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Alang Yard Finds Relief as International Markets Stumble

NYK accomplished recycling of first vessel in Bangladesh

For the past year, India’s Alang shipbreaking market has seen a slight slowdown in activity amid softening demand in the international recycling market. In contrast, neighboring countries like Bangladesh and Pakistan have faced delayed softness in the markets, problems with L.C. (letter of credit) from banks, and fluctuations in exchange rates, resulting in a direct advantage for Alang. This advantage has provided some respite to the Alang yard.

Economic Dynamics

With the conclusion of government projects and the resurgence of government initiatives in India, both public and private construction sectors are witnessing a surge in activities. However, the current market conditions depict a lack of momentum and sluggishness in trade.

Notably, various types of vessels, including bulk carriers, containers, and tankers, have found more favorable deals with buyers in Alang since September. After the arrival of 14 vessels in September, more than 20 ships have been purchased by industry players in Alang in October.

According to industry expert Sandip Shah, a significant influx of diverse vessels is expected in Alang in 2024, potentially driving up demand significantly during the latter half of the year. Meanwhile, the local scrap market has experienced a drop of up to 3 rupees within the last couple of days. However, the earlier influx of ships has improved the situation at the Alang yard, especially with the process of ship recycling contributing positively to the overall economic condition of the district.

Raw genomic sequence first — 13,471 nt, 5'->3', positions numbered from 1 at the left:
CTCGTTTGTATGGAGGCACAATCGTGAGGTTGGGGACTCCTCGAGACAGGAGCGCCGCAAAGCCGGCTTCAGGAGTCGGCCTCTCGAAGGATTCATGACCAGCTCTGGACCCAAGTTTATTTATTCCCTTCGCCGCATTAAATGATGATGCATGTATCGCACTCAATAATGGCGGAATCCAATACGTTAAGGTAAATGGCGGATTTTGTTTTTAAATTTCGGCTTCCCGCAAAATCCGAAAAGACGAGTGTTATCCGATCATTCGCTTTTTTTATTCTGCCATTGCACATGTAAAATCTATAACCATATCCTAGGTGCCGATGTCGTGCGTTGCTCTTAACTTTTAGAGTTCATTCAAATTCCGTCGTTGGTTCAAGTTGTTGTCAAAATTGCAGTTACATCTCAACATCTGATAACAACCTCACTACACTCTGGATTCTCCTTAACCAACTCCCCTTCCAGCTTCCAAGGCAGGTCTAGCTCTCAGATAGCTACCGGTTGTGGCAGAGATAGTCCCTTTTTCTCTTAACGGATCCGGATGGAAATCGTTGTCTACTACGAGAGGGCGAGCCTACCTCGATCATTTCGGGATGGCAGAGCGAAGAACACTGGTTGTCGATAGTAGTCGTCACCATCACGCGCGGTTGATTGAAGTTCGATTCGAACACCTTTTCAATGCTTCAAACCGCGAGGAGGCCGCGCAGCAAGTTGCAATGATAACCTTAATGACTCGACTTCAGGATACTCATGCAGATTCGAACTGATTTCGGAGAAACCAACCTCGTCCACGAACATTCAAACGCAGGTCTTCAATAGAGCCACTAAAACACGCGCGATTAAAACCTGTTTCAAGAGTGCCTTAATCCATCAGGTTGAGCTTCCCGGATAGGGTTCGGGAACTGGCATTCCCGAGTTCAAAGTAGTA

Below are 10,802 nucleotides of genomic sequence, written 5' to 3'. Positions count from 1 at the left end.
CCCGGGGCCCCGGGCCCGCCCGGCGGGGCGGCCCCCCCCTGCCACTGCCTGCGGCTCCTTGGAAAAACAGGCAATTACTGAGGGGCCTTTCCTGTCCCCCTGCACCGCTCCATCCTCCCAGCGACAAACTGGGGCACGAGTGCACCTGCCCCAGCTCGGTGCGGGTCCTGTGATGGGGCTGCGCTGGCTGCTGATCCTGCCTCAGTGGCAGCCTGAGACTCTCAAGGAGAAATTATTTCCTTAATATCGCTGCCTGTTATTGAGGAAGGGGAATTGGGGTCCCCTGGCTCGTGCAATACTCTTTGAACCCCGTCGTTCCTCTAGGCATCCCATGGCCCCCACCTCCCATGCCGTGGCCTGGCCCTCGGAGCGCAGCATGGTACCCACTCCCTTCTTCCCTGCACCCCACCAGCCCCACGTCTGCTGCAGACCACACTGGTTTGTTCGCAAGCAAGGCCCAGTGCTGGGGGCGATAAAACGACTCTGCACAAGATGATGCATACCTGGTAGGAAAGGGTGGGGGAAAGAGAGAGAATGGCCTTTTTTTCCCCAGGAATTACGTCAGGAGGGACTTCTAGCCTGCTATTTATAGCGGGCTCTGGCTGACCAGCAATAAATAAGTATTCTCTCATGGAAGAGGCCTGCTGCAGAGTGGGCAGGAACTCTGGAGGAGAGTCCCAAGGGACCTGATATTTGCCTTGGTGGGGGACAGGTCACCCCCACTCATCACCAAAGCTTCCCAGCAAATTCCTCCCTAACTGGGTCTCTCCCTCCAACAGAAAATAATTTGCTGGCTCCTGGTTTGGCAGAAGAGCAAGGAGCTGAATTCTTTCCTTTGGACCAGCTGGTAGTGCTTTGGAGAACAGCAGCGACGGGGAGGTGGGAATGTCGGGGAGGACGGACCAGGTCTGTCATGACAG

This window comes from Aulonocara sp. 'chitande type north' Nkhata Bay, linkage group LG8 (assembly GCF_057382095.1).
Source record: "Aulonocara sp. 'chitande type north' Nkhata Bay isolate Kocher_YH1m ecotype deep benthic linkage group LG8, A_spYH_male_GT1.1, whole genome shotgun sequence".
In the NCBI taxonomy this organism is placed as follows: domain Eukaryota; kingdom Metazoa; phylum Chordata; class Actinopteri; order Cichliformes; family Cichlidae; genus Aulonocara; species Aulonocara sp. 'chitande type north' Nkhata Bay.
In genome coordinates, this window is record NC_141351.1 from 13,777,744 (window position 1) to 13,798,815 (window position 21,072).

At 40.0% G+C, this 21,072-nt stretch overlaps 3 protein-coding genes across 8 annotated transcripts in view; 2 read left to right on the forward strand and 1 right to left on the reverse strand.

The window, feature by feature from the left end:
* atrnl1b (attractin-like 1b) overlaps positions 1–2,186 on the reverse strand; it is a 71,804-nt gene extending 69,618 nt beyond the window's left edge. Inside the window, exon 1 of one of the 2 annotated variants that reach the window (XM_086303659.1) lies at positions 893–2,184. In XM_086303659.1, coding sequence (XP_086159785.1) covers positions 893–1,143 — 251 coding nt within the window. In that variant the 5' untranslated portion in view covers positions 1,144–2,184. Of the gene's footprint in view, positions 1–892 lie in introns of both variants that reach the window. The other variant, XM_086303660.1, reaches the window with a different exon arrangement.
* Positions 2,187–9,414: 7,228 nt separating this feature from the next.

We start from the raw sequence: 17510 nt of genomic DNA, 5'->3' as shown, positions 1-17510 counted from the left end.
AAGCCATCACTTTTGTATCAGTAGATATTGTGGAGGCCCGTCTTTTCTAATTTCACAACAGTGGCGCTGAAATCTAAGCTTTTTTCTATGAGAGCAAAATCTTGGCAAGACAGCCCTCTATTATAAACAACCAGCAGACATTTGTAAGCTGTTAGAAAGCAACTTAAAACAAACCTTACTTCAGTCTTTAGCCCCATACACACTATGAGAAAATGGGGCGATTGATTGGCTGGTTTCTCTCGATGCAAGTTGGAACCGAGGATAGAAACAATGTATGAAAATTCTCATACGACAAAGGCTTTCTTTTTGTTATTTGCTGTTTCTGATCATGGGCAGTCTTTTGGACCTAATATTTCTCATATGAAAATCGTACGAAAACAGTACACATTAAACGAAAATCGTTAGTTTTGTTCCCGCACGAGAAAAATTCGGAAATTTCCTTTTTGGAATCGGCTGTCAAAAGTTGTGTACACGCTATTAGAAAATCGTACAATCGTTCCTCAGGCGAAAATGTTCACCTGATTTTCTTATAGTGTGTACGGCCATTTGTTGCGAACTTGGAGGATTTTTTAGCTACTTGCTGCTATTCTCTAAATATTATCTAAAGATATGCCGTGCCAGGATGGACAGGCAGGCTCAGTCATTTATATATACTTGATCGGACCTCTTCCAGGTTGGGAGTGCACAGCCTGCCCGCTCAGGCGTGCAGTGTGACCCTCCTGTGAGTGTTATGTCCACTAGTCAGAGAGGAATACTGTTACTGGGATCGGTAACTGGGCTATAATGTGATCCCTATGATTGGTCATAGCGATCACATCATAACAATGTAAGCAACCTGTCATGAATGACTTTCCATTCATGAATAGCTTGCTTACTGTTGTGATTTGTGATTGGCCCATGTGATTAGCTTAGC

Government Initiatives

The majority of large plot owners in the Alang ship recycling yard are upgrading their plots based on classification provided by the Hong Kong Convention. The central government is providing assistance up to 5 million rupees for each plot’s upgrade. This initiative has significantly improved conditions in Alang and is expected to continue providing support.

Challenges in Imitation for Bangladesh

Bangladesh, on the other hand, has been extremely busy imitating Alang’s success. The Hong Kong Convention’s implementation deadline in 2025 looms, but Bangladesh has been grappling with imitation attempts and upgrading challenges, causing significant busyness and disruptions in their industry.


While international markets face uncertainties, Alang’s ship recycling yard stands as a beacon of stability, largely due to its strategic advantages and government support. The challenges faced by neighboring countries have inadvertently benefited Alang, highlighting the importance of a stable regulatory environment and strategic planning in the globalized ship recycling industry. As Alang moves forward, continued government support and proactive industry initiatives will be crucial in maintaining its leading position in the global shipbreaking market.

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